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Stemming the decline of Yoruba Language, the Lagos example – Ropo Sekoni

 

  • The main essay here  by Professor Ropo Sekoni, a columnist for Nigeria’s The Nation on Sunday, is dedicated by the writer to Akinwunmi Isola, who devoted a great deal of his intellectual energy to promotion of learning that takes advantage of the role of mother tongue and other languages in the acquisition of knowledge in a modern world that has provided so much to facilitate bilingual and multilingual education in a multicultural world.

 

Every two weeks, one of the world’s languages disappears, along with the human history and cultural heritage that accompany it….A language is far more than a means of communication; it is the very condition of our humanity. Our values, our beliefs and our identity are embedded within it….It is through language that we transmit our experiences, our traditions and our knowledge. The diversity of languages reflects the incontestable wealth of our imaginations and ways of life.—UNESCO Director-General Audrey Azouulay at the 2018 Mother Language Day: Mother Language Day with the theme “Linguistic Diversity and Multilingualism Count for Sustainable Development.”

FOR THE ESSAY –   http://thenationonlineng.net/lagos-language-law-giving-federalism-soul/

 

RELATED ESSAYS

https://emotanafricana.com/2012/02/09/yoruba-and-other-disappearing-languages-a-revisit/ – THE NATION ON SUNDAY

AND –   https://emotanafricana.com/tag/yoruba-and-other-disappearing-languages/

“Yoruba and other disappearing languages”, January 2003 in THE COMET ON SUNDAY.

UPDATE

The Lagos Government recently announced a new initiative beyond the mandatory teaching of the Language in all Lagos State schools – public and private – that Yoruba be a compulsory subject. It designates Wednesdays as Yoruba Speaking Day. On such days, every subject must be taught in Yoruba.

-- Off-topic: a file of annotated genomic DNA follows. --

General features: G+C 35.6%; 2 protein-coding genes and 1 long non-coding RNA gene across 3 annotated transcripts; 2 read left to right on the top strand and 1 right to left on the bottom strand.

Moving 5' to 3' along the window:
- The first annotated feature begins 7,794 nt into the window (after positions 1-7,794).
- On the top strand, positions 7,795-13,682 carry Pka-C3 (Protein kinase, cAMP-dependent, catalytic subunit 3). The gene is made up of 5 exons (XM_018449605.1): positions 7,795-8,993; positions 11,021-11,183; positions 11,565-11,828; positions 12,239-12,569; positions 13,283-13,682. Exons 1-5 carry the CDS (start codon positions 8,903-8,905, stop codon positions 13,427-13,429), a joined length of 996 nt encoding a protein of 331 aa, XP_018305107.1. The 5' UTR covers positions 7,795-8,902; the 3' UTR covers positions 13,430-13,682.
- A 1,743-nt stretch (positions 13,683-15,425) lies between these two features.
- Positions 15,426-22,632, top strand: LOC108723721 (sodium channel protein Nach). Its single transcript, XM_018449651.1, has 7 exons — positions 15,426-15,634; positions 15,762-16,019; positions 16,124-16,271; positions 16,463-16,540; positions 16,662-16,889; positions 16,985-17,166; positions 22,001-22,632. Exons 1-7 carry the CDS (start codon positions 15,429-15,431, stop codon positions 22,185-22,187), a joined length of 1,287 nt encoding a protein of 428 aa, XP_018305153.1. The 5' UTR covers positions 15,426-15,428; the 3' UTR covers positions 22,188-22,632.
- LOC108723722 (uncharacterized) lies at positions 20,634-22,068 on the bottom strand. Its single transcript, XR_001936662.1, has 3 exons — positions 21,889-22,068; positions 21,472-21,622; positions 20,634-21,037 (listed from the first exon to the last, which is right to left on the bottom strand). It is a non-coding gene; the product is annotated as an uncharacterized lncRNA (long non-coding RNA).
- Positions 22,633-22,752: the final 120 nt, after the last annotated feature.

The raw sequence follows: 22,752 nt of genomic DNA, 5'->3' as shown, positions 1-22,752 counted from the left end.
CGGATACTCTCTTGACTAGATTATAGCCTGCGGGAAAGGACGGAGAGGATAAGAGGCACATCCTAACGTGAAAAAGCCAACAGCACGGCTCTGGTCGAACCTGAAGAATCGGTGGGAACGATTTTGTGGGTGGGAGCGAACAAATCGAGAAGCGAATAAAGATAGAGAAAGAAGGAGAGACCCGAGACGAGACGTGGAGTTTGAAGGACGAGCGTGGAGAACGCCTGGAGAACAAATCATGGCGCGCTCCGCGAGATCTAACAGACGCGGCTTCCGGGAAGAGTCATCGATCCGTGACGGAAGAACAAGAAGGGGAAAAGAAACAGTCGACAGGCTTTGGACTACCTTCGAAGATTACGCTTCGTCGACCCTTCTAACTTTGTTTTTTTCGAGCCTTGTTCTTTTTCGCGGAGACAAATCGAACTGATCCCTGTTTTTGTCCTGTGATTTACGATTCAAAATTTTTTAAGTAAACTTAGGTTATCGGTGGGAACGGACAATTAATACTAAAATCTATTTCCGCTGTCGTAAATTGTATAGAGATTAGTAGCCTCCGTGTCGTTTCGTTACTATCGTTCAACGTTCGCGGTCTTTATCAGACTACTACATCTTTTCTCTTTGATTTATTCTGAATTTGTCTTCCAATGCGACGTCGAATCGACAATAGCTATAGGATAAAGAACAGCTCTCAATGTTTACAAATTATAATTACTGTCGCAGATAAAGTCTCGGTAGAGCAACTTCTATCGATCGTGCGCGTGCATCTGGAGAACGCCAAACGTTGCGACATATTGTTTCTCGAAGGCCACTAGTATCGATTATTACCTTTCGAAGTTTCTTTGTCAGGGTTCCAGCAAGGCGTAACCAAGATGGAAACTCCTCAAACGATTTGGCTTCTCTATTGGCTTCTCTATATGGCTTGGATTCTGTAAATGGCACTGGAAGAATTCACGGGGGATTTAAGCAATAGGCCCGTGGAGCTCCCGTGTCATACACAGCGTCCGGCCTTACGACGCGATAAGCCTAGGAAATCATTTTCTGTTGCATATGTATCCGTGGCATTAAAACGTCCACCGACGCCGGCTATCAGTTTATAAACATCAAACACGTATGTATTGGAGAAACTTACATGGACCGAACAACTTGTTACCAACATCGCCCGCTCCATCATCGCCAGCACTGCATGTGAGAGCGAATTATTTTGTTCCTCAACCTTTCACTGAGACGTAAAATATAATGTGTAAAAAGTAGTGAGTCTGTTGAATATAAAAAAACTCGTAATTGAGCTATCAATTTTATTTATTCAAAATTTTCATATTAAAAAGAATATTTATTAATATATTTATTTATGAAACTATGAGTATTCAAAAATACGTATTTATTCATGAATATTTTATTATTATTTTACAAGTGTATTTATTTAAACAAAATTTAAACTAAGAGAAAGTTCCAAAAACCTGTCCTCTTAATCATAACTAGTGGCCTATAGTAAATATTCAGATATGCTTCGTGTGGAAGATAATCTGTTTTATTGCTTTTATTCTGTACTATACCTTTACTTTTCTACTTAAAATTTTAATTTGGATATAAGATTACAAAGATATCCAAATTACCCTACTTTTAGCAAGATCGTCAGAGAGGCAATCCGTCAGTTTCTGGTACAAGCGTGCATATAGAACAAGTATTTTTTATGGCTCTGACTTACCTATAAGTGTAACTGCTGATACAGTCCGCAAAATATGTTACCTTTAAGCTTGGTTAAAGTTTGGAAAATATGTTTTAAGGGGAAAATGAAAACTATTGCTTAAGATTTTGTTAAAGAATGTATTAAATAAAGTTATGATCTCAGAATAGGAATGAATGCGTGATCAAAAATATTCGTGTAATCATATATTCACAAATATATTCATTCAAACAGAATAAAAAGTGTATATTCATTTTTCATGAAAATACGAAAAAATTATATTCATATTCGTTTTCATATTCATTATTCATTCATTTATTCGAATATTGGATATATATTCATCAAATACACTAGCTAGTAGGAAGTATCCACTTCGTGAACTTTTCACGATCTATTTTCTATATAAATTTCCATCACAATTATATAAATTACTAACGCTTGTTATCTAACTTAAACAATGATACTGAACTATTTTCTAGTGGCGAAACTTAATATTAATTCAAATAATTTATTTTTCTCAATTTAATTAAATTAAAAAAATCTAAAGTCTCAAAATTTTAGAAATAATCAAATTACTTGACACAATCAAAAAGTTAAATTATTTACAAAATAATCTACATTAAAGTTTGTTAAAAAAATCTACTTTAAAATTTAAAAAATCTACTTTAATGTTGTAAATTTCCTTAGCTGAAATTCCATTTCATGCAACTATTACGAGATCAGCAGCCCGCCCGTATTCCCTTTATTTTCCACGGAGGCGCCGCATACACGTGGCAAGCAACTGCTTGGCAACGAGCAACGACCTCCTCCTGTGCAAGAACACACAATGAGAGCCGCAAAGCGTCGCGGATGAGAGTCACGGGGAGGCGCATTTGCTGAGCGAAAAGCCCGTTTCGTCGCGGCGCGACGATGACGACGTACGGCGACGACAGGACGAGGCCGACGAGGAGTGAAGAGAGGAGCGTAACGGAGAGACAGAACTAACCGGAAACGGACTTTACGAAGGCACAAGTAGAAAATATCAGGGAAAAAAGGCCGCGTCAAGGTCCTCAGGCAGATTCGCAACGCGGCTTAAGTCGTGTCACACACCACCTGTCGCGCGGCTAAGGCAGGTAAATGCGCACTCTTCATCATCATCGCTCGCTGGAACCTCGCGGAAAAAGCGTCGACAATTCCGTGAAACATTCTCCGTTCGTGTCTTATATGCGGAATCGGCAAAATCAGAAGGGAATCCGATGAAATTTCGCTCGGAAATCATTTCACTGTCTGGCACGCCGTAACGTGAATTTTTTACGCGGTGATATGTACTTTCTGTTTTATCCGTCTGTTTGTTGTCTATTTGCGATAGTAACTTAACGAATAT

This is definitely a good step that borrows a bit from the past. My first two years in elementary school in the early 1950s – as was the practice in all Yorubaland schools back then – involved taking all subjects in Yoruba Language, including Arithmetic. That grounding was very useful as we entered the ABC (after Yoruba ABD) class in Standard One.

Parents opposed to Yoruba Language because, in the words of one with whom I served on  a Yoruba Language committee, “the kids will not be able to compete …” are making a big mistake. Experts, including late Professor A.B. Fafunwa warned against such thinking as children would be stronger in the grasp of foreign languages when they have earlier mastered their mother tongues.

I think those of us who came up under that system are proof that starting from one’s mother tongue does not, in any way, hamper a good understanding and grounding of a foreign language. And, BTW, Yoruba was foreign to people like me from Ondo Province!

Other Yoruba states should follow the template in Lagos. It’s kudos to Governor Ambode of Lagos for the legislation as well as the widening scope by the state to ensure the legislation succeeds.

TOLA.

FRIDAY, MARCH 9, 2018. 9:53 P.M. [GMT]

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2 Comments on “Stemming the decline of Yoruba Language, the Lagos example – Ropo Sekoni”

  1. Remi Omodele Says:

    Sister mi, In sereee o! :), Remi

    On Fri, Mar 9, 2018 at 1:58 PM, emotanafricana.com wrote:

    > emotan77 posted: ” The main essay here by Professor Ropo Sekoni, a > columnist for Nigeria’s The Nation on Sunday, is dedicated by the writer to > Akinwunmi Isola, who devoted a great deal of his intellectual energy to > promotion of learning that takes advantage of the” >

    Liked by 1 person

    Reply

    • emotan77 Says:

      Dear Remi,

      You are very welcome but thanks to Professor Sekoni, Lagos Governor, Mr. Ambode, and all who are working towards the goal of preventing our beloved Yoruba language from becoming a disappeared language – are very much in order.

      Greetings,
      TOLA.

      Liked by 1 person

      Reply

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